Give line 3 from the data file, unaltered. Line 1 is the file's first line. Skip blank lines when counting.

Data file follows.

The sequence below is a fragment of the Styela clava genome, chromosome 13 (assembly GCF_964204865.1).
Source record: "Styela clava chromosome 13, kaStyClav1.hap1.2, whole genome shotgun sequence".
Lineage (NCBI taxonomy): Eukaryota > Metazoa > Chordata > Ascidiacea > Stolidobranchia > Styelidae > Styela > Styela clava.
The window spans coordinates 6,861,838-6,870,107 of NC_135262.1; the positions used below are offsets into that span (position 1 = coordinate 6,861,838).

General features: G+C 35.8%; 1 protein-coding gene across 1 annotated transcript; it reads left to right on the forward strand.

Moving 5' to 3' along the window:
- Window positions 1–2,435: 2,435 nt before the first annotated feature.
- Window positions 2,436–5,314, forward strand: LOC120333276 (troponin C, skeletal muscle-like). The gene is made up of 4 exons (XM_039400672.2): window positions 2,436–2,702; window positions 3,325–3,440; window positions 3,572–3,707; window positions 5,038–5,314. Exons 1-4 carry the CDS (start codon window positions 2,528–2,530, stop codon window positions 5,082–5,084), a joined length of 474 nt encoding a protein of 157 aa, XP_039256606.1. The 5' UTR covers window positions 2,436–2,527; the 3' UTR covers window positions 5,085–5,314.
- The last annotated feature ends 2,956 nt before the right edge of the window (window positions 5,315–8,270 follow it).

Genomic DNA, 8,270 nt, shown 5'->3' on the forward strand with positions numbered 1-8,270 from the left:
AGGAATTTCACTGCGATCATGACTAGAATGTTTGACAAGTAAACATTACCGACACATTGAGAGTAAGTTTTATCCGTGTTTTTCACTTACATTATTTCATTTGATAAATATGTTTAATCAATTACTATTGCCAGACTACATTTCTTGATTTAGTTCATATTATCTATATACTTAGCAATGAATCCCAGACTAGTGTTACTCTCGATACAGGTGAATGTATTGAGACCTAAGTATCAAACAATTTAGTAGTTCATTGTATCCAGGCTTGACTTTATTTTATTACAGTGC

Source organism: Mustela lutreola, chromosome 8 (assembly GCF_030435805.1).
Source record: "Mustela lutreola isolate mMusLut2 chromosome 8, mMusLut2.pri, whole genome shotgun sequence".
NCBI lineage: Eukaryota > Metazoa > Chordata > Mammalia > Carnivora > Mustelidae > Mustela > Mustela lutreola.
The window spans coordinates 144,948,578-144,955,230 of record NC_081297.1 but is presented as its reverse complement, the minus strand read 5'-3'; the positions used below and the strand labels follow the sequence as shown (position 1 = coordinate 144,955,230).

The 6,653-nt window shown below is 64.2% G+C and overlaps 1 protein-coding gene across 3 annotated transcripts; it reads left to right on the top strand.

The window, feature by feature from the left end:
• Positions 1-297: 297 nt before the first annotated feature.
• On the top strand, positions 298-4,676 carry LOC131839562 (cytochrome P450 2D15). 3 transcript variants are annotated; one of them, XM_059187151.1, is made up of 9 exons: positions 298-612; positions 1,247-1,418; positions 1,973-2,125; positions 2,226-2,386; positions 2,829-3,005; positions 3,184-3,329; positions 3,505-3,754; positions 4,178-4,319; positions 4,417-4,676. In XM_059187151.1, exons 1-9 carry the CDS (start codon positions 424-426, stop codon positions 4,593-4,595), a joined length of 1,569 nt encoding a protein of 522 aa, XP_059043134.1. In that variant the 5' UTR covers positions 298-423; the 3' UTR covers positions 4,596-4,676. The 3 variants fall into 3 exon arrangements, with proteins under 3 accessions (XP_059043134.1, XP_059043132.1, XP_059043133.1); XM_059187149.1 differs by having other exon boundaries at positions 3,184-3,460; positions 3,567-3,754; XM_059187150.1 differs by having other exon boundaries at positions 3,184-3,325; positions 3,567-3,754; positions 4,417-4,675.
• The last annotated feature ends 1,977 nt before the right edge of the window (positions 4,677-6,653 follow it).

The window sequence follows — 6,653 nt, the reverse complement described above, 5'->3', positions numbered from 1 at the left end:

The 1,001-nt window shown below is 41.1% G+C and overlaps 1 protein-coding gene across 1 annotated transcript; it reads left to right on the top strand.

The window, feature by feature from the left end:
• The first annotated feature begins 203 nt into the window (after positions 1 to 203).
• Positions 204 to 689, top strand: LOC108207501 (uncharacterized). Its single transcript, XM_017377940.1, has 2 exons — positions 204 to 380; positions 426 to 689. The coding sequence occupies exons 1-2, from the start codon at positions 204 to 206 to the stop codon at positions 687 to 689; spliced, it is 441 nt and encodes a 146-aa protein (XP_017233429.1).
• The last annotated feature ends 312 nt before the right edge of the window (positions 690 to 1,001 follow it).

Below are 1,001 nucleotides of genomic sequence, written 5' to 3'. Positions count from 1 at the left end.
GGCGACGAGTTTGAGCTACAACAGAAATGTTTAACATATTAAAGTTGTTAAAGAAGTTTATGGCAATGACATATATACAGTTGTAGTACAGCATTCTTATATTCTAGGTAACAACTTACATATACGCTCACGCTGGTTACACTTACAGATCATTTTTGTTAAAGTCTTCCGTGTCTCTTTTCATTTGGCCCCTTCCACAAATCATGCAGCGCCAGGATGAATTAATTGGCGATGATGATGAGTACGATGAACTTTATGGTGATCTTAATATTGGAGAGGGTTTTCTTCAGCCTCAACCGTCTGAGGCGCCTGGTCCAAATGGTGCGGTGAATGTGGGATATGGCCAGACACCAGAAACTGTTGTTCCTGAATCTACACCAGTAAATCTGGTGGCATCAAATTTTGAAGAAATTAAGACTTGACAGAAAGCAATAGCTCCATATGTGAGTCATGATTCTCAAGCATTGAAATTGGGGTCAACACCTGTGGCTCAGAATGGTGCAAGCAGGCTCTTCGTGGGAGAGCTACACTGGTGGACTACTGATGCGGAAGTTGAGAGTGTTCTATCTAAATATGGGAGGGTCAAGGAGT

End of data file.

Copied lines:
Lineage (NCBI taxonomy): Eukaryota > Metazoa > Chordata > Ascidiacea > Stolidobranchia > Styelidae > Styela > Styela clava.